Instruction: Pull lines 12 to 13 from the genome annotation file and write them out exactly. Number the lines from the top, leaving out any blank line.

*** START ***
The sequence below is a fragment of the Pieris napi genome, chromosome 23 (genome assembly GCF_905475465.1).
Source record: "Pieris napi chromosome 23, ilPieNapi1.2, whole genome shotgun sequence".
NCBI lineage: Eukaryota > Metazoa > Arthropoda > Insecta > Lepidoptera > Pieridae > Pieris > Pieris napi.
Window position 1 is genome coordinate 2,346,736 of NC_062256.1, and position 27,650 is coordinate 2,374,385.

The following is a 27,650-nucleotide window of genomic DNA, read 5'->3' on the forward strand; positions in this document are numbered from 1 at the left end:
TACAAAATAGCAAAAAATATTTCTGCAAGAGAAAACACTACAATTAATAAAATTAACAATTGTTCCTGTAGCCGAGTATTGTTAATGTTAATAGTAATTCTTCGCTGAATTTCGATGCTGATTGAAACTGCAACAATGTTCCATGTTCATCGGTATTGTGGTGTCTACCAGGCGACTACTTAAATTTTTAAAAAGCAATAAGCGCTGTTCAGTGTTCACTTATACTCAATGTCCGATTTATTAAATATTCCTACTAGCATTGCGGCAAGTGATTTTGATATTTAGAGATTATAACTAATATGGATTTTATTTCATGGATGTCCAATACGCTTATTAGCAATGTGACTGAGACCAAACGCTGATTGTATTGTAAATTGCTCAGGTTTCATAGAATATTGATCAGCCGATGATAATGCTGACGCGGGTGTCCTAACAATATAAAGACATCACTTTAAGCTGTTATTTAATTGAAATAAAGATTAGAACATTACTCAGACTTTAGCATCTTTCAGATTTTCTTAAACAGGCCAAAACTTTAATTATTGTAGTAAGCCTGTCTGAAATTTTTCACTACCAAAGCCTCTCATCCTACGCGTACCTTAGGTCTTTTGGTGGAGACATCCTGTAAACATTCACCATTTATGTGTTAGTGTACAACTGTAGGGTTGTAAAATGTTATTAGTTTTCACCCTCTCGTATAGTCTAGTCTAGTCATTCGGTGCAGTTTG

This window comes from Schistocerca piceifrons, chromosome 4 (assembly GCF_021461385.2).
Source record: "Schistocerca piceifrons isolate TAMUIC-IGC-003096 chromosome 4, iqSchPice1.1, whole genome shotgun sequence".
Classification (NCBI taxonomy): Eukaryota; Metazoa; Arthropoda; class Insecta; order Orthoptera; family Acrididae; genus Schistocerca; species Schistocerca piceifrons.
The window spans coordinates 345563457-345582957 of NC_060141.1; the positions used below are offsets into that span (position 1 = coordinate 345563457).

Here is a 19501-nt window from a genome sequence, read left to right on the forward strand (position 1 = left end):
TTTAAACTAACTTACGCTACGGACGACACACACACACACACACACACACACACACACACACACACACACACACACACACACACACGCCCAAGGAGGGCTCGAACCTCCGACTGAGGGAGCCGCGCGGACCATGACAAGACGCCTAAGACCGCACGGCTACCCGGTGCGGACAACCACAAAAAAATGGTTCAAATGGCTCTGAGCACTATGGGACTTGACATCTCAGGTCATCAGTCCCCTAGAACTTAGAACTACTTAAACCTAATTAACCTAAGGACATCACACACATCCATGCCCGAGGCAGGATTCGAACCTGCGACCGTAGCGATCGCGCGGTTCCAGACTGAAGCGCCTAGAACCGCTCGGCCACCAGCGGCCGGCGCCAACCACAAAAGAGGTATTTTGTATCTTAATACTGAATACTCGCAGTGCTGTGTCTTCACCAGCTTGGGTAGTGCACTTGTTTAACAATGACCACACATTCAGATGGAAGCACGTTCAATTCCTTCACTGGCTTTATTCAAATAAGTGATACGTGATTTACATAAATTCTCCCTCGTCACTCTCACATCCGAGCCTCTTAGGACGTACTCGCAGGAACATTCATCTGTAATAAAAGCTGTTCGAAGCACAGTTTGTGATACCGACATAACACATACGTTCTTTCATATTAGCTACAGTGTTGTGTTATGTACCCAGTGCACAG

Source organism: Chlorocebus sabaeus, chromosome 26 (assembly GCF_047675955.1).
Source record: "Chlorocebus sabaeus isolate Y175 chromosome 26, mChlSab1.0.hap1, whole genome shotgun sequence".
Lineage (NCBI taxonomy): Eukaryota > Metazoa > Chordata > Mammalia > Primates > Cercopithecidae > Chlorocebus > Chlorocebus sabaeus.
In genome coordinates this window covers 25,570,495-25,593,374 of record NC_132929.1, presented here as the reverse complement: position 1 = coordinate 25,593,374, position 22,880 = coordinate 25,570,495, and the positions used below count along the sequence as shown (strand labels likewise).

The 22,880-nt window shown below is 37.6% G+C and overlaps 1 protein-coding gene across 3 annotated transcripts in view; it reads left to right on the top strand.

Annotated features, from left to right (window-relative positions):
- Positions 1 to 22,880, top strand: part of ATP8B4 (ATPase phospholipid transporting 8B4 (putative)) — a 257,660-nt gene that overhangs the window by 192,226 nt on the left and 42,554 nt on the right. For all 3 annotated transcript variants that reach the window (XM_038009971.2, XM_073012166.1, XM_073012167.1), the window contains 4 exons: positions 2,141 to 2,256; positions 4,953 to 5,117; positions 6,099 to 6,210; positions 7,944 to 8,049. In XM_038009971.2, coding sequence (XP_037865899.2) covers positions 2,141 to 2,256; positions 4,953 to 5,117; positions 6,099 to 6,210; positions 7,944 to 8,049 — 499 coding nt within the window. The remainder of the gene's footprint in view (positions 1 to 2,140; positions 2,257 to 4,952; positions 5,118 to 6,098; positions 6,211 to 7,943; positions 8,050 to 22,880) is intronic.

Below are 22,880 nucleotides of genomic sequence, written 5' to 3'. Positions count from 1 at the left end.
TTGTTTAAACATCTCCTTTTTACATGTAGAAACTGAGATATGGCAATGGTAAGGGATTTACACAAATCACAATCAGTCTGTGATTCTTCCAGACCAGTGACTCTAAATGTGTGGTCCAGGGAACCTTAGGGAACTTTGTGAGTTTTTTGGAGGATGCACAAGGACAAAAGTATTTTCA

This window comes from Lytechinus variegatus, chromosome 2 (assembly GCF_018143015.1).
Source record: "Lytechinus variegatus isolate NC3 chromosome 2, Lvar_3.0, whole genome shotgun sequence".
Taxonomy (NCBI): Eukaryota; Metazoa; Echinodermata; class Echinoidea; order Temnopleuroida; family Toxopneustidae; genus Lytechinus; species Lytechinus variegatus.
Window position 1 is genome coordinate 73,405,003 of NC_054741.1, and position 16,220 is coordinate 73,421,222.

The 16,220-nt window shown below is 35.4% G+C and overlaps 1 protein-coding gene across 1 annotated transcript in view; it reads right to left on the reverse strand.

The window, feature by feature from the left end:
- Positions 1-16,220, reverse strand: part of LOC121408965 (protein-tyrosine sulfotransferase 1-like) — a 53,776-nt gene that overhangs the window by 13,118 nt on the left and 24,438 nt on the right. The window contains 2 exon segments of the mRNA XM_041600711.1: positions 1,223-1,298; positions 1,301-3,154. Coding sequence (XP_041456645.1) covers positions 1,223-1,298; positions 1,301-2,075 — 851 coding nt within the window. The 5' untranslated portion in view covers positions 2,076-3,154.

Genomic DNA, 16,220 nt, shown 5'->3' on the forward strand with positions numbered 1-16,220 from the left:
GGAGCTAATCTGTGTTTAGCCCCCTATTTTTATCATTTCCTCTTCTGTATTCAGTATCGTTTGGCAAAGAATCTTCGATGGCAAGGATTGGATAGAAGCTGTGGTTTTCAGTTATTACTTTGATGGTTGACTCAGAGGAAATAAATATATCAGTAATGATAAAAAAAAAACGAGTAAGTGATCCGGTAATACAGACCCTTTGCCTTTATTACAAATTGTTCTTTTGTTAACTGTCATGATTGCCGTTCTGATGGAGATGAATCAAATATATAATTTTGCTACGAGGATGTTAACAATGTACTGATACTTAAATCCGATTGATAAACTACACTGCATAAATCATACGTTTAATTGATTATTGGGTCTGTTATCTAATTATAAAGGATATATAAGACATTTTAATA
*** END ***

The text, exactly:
TTTAAACTAACTTACGCTACGGACGACACACACACACACACACACACACACACACACACACACACACACACACACACACACACACGCCCAAGGAGGGCTCGAACCTCCGACTGAGGGAGCCGCGCGGACCATGACAAGACGCCTAAGACCGCACGGCTACCCGGTGCGGACAACCACAAAAAAATGGTTCAAATGGCTCTGAGCACTATGGGACTTGACATCTCAGGTCATCAGTCCCCTAGAACTTAGAACTACTTAAACCTAATTAACCTAAGGACATCACACACATCCATGCCCGAGGCAGGATTCGAACCTGCGACCGTAGCGATCGCGCGGTTCCAGACTGAAGCGCCTAGAACCGCTCGGCCACCAGCGGCCGGCGCCAACCACAAAAGAGGTATTTTGTATCTTAATACTGAATACTCGCAGTGCTGTGTCTTCACCAGCTTGGGTAGTGCACTTGTTTAACAATGACCACACATTCAGATGGAAGCACGTTCAATTCCTTCACTGGCTTTATTCAAATAAGTGATACGTGATTTACATAAATTCTCCCTCGTCACTCTCACATCCGAGCCTCTTAGGACGTACTCGCAGGAACATTCATCTGTAATAAAAGCTGTTCGAAGCACAGTTTGTGATACCGACATAACACATACGTTCTTTCATATTAGCTACAGTGTTGTGTTATGTACCCAGTGCACAG

Source organism: Chlorocebus sabaeus, chromosome 26 (assembly GCF_047675955.1).